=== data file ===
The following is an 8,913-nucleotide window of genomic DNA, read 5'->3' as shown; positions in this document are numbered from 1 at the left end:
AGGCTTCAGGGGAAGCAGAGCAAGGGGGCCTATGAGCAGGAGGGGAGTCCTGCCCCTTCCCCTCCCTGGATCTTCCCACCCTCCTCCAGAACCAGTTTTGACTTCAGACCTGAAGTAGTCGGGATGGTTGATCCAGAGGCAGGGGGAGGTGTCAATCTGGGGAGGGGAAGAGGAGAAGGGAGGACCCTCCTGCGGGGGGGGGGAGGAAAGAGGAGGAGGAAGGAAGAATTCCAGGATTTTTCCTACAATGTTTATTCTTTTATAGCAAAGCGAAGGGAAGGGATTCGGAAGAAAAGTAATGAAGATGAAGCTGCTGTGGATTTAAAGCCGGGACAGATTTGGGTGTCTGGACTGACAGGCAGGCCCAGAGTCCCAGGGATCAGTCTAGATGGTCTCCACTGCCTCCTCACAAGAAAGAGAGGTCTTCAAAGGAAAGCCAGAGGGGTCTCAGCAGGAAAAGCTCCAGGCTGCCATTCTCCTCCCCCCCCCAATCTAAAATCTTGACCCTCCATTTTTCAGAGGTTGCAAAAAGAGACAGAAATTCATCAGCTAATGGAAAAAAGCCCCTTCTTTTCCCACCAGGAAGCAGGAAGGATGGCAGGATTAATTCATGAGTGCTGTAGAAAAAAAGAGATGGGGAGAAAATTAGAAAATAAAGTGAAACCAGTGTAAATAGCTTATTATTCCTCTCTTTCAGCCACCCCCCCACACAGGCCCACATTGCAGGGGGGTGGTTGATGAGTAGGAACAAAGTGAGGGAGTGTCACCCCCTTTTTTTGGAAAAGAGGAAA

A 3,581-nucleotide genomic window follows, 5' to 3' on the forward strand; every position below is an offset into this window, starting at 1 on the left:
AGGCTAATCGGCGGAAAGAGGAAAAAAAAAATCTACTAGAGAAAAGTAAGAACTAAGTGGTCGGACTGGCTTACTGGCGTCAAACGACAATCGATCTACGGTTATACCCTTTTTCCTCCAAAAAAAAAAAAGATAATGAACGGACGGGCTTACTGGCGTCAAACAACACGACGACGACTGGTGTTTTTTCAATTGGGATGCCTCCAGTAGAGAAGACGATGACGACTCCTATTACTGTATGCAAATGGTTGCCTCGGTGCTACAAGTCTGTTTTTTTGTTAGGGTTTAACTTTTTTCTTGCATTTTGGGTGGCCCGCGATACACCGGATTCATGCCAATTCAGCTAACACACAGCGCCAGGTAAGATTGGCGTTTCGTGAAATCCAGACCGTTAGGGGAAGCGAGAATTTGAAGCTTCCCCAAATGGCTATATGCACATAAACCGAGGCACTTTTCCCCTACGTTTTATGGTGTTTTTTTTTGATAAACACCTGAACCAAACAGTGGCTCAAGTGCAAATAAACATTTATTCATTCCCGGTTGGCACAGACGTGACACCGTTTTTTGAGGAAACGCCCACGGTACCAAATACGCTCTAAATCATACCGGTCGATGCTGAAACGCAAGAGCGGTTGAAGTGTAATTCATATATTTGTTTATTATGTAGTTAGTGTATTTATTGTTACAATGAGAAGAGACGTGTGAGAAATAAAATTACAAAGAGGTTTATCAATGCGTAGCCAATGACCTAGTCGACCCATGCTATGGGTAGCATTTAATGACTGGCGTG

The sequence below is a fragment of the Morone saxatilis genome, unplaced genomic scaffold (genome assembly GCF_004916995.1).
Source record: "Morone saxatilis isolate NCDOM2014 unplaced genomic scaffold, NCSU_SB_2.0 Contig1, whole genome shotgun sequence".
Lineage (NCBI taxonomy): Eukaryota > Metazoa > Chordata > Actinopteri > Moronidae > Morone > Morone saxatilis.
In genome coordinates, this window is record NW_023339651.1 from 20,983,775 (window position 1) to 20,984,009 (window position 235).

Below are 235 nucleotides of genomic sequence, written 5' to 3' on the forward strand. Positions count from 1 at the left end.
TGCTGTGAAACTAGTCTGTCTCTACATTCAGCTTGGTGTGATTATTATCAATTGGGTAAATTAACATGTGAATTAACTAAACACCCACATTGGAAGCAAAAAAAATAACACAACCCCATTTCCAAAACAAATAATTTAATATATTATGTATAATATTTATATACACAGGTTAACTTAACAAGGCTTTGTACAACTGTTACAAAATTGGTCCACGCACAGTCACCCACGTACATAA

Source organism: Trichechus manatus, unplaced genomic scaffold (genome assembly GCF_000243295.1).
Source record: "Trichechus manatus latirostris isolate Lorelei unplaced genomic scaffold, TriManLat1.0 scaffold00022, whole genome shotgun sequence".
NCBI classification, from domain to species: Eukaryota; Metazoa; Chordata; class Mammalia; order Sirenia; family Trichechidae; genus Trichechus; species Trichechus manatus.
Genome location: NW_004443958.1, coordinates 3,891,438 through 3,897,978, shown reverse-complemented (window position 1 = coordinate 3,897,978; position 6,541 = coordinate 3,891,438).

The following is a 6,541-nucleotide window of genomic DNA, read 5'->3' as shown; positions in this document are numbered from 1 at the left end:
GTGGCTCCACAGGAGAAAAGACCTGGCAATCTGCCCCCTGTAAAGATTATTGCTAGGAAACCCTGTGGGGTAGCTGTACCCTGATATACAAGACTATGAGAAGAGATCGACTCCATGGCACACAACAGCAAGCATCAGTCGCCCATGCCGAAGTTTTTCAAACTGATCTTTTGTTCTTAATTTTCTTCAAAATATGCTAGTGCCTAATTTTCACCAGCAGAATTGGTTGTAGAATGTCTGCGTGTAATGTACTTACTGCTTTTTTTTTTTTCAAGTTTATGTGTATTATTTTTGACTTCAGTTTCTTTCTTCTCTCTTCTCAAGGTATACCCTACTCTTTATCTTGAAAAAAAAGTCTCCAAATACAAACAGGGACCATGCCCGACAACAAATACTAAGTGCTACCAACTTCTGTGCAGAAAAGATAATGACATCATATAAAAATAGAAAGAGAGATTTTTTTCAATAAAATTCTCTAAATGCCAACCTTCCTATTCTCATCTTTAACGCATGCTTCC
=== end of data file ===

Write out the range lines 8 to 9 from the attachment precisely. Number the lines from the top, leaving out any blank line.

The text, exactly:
In genome coordinates, this window is record NW_023339651.1 from 20,983,775 (window position 1) to 20,984,009 (window position 235).

Below are 235 nucleotides of genomic sequence, written 5' to 3' on the forward strand. Positions count from 1 at the left end.